At the apex of the range are two blends: Ingenuity White, twice accorded a five-star rating in the Platter’s South African Wine Guide and made from eight white varietals, and Ingenuity Red, also much decorated and made from three relatively unusual Italian cultivars. The Manor House ensemble of varietal wines are made from the best-of-best grapes to reach Nederburg’s cellars. Special vineyards, selected for their outstanding fruit, are earmarked for this purpose. The wines, named to reflect the harmonious proportions of Nederburg’s homestead include a Shiraz, once judged the best in the world on the International Wine & Spirit Competition in London; a Cabernet Sauvignon; a Sauvignon Blanc, selected as one of South Africa’s best examples of the varietal by WINE magazine; and a Chardonnay.
Nederburg’s Winemaster’s Reserve line-up includes a broad spectrum of finely balanced varietal and blended red and white wines, including the famous Baronne that for some South Africans has become synonymous with wine itself. The Noble Late Harvest is one of the most awarded, and in 2009, won no fewer than six accolades including two international trophies, double gold medals, and a five-star Platter rating.
The entry-level Foundation wines offer accessible enjoyment and amongst them you will find Lyric, Duet and the off-dry Rosé, in its inimitable teardrop bottle.
Nederburg’s agreement with FIFA has also resulted in a special trio of wines to mark the 2010 FIFA World Cup ™. The three limited-edition wines are a Cabernet Sauvignon, a dry rosé, and a Sauvignon blanc, available locally and in selected markets abroad till the end of the year.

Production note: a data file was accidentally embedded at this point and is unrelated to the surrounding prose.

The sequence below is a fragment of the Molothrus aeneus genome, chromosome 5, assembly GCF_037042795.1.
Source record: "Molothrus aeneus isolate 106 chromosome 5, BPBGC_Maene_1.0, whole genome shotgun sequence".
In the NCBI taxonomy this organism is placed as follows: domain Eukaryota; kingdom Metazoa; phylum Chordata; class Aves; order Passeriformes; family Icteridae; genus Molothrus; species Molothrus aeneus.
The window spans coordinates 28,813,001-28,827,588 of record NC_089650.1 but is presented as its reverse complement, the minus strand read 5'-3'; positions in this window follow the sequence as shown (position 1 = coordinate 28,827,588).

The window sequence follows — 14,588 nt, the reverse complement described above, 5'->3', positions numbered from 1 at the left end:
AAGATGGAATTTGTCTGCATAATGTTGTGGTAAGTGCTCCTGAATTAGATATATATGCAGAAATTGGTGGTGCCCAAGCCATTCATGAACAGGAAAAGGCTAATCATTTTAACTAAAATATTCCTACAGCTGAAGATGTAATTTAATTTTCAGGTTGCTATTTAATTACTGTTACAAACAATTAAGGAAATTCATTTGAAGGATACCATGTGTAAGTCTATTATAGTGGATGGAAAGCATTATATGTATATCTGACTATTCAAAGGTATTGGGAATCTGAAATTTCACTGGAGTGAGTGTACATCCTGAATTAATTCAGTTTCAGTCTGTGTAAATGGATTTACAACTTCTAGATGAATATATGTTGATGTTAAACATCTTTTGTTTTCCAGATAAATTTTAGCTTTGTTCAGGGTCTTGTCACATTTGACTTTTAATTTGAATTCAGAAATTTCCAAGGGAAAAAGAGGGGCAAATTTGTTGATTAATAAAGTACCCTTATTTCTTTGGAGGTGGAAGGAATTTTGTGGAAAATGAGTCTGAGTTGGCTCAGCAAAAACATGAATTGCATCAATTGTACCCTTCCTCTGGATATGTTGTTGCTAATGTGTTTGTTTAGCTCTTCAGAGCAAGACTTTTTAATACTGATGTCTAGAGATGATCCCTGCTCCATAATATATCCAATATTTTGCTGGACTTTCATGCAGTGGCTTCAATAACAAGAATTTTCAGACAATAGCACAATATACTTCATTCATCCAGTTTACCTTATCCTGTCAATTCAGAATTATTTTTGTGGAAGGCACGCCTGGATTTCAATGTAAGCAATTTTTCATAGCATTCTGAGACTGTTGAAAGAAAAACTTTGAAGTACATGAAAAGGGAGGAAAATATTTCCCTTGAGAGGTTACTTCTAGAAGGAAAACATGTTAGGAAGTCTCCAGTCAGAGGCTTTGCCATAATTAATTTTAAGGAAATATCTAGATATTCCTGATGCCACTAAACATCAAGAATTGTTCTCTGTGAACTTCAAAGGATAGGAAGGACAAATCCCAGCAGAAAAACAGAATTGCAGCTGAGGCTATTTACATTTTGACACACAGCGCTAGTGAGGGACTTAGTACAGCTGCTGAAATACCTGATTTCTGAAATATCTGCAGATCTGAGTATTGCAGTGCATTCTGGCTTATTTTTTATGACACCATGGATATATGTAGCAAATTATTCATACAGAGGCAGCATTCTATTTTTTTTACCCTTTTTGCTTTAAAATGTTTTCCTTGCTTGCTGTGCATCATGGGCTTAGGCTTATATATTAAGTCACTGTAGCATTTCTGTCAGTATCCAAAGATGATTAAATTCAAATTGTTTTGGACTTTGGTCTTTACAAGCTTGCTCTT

Each of the 2010 FIFA World Cup™ wines will feature a special facility on the back label that will enable consumers to instantly access information on Nederburg by clicking on a unique QR code with their cellphone cameras. The information will then appear on their phone screens.
Many of Nederburg’s award-winning offerings can be sampled at the winery’s tasting complex with fine views of the Drakenstein Mountains, vineyards and exquisitely tended gardens. Cool and shaded in summer, the general tasting area is made cosy in winter with a welcoming fire. Tours of the farm, the cellars and the historical quarters start here too.
Visitors can enjoy their wines with tasty mezze platters. During the summer months, picnic baskets brimming with home-made delicacies can be pre-ordered (preferably two days’ in advance), while in winter, delectable platters are on offer. For special events and by appointment, breakfast, lunch and dinner can be arranged for private groups in the manor house.
The manor house, for example, is the venue for a gourmet pairing of Manor House and Ingenuity wines, with contemporary Cape cuisine.
The farm also hosts outdoor concerts, harvesting activities and other special days.